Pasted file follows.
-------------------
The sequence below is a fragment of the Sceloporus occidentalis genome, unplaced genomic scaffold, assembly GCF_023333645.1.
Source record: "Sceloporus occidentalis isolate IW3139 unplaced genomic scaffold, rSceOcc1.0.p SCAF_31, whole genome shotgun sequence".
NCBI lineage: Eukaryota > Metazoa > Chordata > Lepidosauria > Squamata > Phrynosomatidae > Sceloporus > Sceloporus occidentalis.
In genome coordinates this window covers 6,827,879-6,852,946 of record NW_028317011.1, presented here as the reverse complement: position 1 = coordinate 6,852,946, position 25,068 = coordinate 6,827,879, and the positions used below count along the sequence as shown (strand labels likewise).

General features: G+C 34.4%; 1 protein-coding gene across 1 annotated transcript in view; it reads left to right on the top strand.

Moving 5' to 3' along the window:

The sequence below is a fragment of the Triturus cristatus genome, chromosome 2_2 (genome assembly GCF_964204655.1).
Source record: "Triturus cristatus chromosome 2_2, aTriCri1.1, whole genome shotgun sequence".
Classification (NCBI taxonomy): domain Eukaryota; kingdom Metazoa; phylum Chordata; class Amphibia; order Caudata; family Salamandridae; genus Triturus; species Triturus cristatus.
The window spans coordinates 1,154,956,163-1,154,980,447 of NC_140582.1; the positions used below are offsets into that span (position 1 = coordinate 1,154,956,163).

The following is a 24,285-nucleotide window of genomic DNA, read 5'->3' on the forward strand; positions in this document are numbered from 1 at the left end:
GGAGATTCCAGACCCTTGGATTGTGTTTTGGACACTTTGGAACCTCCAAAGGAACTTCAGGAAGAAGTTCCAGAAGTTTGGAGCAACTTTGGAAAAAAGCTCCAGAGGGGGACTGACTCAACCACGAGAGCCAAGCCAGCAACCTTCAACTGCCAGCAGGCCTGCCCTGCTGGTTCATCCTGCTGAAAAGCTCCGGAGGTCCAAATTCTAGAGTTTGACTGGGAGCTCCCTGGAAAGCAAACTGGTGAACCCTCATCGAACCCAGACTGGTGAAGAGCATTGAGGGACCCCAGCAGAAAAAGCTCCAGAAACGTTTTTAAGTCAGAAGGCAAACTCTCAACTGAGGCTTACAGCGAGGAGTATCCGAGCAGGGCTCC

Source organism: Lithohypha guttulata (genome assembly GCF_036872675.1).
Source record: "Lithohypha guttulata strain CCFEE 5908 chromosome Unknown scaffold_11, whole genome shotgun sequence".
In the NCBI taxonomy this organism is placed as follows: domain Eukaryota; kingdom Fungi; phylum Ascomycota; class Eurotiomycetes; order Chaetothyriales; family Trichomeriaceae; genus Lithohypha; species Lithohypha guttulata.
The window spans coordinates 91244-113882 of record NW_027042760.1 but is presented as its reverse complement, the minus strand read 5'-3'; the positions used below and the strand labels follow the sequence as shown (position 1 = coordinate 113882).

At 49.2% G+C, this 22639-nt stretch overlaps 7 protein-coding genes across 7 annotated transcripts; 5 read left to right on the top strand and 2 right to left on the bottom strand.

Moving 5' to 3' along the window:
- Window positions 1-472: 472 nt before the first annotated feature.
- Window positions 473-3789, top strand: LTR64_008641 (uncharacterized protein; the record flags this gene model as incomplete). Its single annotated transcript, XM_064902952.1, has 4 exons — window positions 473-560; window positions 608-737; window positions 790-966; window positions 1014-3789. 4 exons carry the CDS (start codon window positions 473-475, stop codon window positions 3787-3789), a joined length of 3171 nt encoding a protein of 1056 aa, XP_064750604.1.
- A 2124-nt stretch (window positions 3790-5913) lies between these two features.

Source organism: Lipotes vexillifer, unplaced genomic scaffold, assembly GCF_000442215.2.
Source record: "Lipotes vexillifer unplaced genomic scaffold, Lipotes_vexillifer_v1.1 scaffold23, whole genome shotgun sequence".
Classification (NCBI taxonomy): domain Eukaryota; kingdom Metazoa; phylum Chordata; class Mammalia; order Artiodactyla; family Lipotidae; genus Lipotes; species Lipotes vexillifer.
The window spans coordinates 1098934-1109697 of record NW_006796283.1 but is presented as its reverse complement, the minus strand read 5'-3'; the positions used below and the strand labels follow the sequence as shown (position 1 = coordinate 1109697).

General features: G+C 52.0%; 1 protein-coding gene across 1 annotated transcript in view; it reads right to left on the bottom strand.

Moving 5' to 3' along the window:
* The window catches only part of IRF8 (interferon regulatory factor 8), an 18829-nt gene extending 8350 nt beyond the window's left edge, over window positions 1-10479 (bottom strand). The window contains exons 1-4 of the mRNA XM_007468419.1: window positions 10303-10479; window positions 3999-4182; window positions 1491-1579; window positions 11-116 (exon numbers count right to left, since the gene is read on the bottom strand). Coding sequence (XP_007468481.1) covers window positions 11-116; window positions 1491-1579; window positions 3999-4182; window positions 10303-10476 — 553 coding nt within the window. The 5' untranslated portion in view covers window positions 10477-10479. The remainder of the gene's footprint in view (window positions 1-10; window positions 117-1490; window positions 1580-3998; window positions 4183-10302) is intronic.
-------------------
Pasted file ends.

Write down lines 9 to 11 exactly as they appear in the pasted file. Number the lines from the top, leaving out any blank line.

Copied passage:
Classification (NCBI taxonomy): domain Eukaryota; kingdom Metazoa; phylum Chordata; class Amphibia; order Caudata; family Salamandridae; genus Triturus; species Triturus cristatus.
The window spans coordinates 1,154,956,163-1,154,980,447 of NC_140582.1; the positions used below are offsets into that span (position 1 = coordinate 1,154,956,163).

The following is a 24,285-nucleotide window of genomic DNA, read 5'->3' on the forward strand; positions in this document are numbered from 1 at the left end: